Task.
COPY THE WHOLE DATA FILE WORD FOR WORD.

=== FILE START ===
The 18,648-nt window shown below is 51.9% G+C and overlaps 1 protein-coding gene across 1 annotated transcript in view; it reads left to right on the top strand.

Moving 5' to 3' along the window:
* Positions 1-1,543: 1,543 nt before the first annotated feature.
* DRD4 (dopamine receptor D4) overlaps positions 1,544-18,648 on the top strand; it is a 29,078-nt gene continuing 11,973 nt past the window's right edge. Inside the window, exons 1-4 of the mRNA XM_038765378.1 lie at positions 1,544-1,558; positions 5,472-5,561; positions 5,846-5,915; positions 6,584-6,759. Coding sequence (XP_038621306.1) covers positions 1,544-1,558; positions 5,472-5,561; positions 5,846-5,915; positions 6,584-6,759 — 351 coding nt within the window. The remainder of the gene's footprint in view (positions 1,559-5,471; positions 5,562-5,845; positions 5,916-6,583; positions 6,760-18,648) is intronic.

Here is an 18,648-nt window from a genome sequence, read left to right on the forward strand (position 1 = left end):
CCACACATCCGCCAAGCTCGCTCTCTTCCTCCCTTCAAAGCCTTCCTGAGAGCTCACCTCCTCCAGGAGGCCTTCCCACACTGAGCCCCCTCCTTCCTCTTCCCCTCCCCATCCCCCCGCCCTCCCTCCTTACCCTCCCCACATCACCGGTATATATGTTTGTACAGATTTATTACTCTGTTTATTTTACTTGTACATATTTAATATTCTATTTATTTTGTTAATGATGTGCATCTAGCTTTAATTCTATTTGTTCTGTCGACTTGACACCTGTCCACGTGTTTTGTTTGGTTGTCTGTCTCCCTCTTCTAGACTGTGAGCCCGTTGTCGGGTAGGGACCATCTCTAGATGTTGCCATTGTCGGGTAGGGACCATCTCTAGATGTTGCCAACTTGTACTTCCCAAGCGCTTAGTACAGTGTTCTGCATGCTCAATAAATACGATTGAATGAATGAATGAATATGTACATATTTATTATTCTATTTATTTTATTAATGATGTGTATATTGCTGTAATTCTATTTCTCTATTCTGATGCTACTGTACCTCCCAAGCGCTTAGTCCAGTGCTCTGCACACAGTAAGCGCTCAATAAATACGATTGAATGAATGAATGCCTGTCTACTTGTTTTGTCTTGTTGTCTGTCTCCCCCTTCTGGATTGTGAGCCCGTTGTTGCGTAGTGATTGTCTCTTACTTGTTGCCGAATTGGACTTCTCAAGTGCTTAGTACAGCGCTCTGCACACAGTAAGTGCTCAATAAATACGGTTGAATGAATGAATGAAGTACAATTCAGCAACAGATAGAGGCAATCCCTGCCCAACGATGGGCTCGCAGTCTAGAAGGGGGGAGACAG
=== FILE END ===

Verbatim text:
The 18,648-nt window shown below is 51.9% G+C and overlaps 1 protein-coding gene across 1 annotated transcript in view; it reads left to right on the top strand.

Moving 5' to 3' along the window:
* Positions 1-1,543: 1,543 nt before the first annotated feature.
* DRD4 (dopamine receptor D4) overlaps positions 1,544-18,648 on the top strand; it is a 29,078-nt gene continuing 11,973 nt past the window's right edge. Inside the window, exons 1-4 of the mRNA XM_038765378.1 lie at positions 1,544-1,558; positions 5,472-5,561; positions 5,846-5,915; positions 6,584-6,759. Coding sequence (XP_038621306.1) covers positions 1,544-1,558; positions 5,472-5,561; positions 5,846-5,915; positions 6,584-6,759 — 351 coding nt within the window. The remainder of the gene's footprint in view (positions 1,559-5,471; positions 5,562-5,845; positions 5,916-6,583; positions 6,760-18,648) is intronic.

Here is an 18,648-nt window from a genome sequence, read left to right on the forward strand (position 1 = left end):
CCACACATCCGCCAAGCTCGCTCTCTTCCTCCCTTCAAAGCCTTCCTGAGAGCTCACCTCCTCCAGGAGGCCTTCCCACACTGAGCCCCCTCCTTCCTCTTCCCCTCCCCATCCCCCCGCCCTCCCTCCTTACCCTCCCCACATCACCGGTATATATGTTTGTACAGATTTATTACTCTGTTTATTTTACTTGTACATATTTAATATTCTATTTATTTTGTTAATGATGTGCATCTAGCTTTAATTCTATTTGTTCTGTCGACTTGACACCTGTCCACGTGTTTTGTTTGGTTGTCTGTCTCCCTCTTCTAGACTGTGAGCCCGTTGTCGGGTAGGGACCATCTCTAGATGTTGCCATTGTCGGGTAGGGACCATCTCTAGATGTTGCCAACTTGTACTTCCCAAGCGCTTAGTACAGTGTTCTGCATGCTCAATAAATACGATTGAATGAATGAATGAATATGTACATATTTATTATTCTATTTATTTTATTAATGATGTGTATATTGCTGTAATTCTATTTCTCTATTCTGATGCTACTGTACCTCCCAAGCGCTTAGTCCAGTGCTCTGCACACAGTAAGCGCTCAATAAATACGATTGAATGAATGAATGCCTGTCTACTTGTTTTGTCTTGTTGTCTGTCTCCCCCTTCTGGATTGTGAGCCCGTTGTTGCGTAGTGATTGTCTCTTACTTGTTGCCGAATTGGACTTCTCAAGTGCTTAGTACAGCGCTCTGCACACAGTAAGTGCTCAATAAATACGGTTGAATGAATGAATGAAGTACAATTCAGCAACAGATAGAGGCAATCCCTGCCCAACGATGGGCTCGCAGTCTAGAAGGGGGGAGACAG